Bound Over: Indentured Servitude and American Conscience

Simon and Schuster, 1985 - 382 pages
From 1609 until well after the founding of the Republic, half of all the colonists who came to America did so under some form of involuntary labor. Author John van der Zee draws on original memoirs, newspapers, and pamphlets to re-create the life stories of a number of the remarkable men and women whose enshacklement and destitution paved the way for American freedom. From the narratives of convicts, redemptioners (who accepted servitude in exchange for transportation to America), and those who were "spirited away" (snatched against their will), van der Zee weaves a colorful "people's history" of colonial and Revolutionary times. In their own words and through their own eyes, we meet such men and women as the first labor organizer in America; the young nobleman whose memoirs inspired Robert Louis Stevenson's Kidnapped; and a real-life Moll Flanders. The book also offers a surprising new interpretation of the Revolution as growing out of this widespread practice of servitude.--From publisher description.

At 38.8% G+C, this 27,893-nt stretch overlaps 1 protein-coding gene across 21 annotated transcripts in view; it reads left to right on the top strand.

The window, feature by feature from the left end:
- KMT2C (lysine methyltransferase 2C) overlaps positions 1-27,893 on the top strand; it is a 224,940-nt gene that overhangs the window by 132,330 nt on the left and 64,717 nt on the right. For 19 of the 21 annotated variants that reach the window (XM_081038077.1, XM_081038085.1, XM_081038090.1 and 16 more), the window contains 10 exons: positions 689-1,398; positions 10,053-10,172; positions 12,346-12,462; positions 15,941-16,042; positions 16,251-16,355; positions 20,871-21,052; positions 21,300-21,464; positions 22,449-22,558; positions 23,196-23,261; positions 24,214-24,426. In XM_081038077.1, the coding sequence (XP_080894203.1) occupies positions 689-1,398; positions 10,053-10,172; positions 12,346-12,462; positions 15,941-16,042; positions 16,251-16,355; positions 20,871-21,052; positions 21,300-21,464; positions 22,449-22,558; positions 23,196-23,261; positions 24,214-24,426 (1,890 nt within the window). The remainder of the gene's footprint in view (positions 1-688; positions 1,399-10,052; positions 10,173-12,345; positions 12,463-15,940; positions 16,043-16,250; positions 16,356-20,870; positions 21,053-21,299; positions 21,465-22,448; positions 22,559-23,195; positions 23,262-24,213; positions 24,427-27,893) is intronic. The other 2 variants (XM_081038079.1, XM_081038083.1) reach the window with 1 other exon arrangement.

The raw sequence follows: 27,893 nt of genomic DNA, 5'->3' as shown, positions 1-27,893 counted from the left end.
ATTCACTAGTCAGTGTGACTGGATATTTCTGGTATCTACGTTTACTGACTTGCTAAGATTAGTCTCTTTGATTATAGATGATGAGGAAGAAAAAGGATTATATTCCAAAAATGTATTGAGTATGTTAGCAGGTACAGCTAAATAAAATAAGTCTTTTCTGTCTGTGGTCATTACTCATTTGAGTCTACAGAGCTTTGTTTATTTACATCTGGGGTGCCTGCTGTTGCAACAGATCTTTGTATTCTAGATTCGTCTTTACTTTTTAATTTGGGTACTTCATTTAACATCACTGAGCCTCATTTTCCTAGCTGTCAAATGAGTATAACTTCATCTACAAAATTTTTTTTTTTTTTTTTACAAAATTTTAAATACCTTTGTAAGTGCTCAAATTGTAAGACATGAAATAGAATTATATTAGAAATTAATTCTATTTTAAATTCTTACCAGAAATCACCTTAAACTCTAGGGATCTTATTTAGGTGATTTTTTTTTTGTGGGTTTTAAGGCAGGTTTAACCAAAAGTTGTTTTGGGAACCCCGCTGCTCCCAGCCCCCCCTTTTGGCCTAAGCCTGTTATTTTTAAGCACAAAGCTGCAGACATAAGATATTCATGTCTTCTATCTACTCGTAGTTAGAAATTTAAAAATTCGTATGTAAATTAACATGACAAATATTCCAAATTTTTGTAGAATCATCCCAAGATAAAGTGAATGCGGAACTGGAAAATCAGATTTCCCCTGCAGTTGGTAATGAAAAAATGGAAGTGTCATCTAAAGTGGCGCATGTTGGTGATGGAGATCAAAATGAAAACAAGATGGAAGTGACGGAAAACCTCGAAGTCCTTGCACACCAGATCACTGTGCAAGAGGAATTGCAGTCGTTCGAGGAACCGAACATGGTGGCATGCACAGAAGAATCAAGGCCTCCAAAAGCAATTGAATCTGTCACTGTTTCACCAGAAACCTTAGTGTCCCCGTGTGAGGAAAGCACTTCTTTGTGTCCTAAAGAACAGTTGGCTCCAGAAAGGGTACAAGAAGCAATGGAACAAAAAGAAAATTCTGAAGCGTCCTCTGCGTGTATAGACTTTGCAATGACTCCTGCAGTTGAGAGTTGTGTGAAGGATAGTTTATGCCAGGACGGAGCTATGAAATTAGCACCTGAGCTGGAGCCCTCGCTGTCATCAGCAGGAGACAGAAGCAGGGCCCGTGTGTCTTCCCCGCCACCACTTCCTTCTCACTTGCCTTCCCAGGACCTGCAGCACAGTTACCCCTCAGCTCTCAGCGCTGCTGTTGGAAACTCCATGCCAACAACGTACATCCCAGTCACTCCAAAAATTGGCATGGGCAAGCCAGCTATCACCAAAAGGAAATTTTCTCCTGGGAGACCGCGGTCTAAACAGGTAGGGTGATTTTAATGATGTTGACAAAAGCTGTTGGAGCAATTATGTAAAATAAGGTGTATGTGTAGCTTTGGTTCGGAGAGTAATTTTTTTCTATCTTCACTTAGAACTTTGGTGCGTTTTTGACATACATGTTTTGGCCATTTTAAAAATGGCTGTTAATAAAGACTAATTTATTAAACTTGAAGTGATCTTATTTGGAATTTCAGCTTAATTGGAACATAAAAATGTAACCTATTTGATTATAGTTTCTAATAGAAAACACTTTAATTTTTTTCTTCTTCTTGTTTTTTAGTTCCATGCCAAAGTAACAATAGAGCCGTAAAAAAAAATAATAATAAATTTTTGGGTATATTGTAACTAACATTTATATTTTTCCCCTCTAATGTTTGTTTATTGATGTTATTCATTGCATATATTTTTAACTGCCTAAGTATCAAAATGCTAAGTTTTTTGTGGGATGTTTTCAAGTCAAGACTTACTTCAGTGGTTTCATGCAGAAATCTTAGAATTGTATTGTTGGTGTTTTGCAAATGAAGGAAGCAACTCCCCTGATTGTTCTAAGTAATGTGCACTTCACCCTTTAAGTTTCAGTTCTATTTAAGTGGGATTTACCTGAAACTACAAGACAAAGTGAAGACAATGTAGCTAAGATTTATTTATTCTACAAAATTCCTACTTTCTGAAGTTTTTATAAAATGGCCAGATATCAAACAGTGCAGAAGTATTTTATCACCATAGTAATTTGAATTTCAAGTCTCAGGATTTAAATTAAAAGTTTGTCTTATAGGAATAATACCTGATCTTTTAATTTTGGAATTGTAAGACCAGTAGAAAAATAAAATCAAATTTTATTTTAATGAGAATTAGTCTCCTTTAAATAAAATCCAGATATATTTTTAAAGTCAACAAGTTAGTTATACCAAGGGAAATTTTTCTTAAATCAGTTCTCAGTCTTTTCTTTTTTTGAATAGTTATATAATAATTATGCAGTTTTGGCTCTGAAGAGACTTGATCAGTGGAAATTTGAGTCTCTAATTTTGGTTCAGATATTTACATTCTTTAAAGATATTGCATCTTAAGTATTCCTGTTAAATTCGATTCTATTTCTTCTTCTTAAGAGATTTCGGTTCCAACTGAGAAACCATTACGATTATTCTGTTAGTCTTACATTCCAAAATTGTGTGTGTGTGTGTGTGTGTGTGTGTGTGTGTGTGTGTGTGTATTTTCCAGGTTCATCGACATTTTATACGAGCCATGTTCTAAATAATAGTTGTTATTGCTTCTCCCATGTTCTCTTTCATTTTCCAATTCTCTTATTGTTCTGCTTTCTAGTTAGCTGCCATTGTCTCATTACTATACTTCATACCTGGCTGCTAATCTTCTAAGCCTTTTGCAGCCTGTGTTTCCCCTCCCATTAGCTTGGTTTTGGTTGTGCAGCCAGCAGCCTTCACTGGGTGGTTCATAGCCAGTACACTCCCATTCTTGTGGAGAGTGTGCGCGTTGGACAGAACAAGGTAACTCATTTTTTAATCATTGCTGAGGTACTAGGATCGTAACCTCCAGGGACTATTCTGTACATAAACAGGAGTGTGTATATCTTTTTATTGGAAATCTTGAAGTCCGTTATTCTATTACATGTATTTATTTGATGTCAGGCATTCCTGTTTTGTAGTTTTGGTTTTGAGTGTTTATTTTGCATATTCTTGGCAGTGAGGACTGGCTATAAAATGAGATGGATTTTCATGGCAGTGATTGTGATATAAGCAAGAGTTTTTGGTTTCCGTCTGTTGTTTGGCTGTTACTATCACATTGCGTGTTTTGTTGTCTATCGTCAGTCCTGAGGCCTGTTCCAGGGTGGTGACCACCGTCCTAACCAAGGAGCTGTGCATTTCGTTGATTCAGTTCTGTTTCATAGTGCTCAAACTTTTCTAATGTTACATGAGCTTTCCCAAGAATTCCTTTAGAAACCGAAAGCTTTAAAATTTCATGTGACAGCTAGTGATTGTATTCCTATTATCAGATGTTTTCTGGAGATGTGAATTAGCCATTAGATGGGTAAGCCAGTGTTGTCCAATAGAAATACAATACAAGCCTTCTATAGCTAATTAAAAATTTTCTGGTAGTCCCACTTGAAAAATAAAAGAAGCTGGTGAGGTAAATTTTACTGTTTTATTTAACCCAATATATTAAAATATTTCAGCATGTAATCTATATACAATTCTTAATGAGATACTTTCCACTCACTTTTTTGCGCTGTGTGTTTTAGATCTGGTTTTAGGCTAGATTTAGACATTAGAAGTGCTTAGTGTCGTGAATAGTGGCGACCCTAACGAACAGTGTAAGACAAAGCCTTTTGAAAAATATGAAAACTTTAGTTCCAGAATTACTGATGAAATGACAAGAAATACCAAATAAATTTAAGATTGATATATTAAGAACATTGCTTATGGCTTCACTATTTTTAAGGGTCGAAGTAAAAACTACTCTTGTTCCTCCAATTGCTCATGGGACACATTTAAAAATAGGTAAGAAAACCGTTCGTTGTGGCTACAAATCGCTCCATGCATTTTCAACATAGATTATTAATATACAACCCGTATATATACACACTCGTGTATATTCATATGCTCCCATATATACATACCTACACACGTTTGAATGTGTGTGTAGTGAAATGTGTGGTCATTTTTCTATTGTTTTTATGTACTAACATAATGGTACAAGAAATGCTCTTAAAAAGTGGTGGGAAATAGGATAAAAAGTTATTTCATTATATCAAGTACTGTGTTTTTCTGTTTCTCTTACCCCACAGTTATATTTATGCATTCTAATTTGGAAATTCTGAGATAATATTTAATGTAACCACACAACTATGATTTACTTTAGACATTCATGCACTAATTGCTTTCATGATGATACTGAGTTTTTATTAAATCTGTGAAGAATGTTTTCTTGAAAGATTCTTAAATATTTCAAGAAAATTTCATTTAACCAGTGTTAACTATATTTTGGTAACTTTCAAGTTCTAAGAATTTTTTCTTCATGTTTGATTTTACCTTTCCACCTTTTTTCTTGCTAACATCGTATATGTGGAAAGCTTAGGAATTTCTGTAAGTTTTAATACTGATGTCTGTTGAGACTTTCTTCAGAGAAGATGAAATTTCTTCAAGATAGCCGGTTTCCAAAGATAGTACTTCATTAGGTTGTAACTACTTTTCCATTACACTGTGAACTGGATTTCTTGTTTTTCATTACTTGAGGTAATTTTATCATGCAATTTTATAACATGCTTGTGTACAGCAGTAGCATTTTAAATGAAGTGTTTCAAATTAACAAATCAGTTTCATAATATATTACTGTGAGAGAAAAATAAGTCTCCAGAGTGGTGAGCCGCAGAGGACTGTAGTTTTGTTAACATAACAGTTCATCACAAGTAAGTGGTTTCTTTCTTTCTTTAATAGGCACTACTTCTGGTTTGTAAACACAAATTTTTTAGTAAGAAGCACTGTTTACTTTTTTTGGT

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Avis d'utilisateur  - empress8411 - LibraryThing

I acquired this book in library book sale and I'm glad I picked it up. Much is written about slavery, but little about indentured servitude, an equally cruel form of slavery. Van der Zee has a strong ... Consulter l'avis complet

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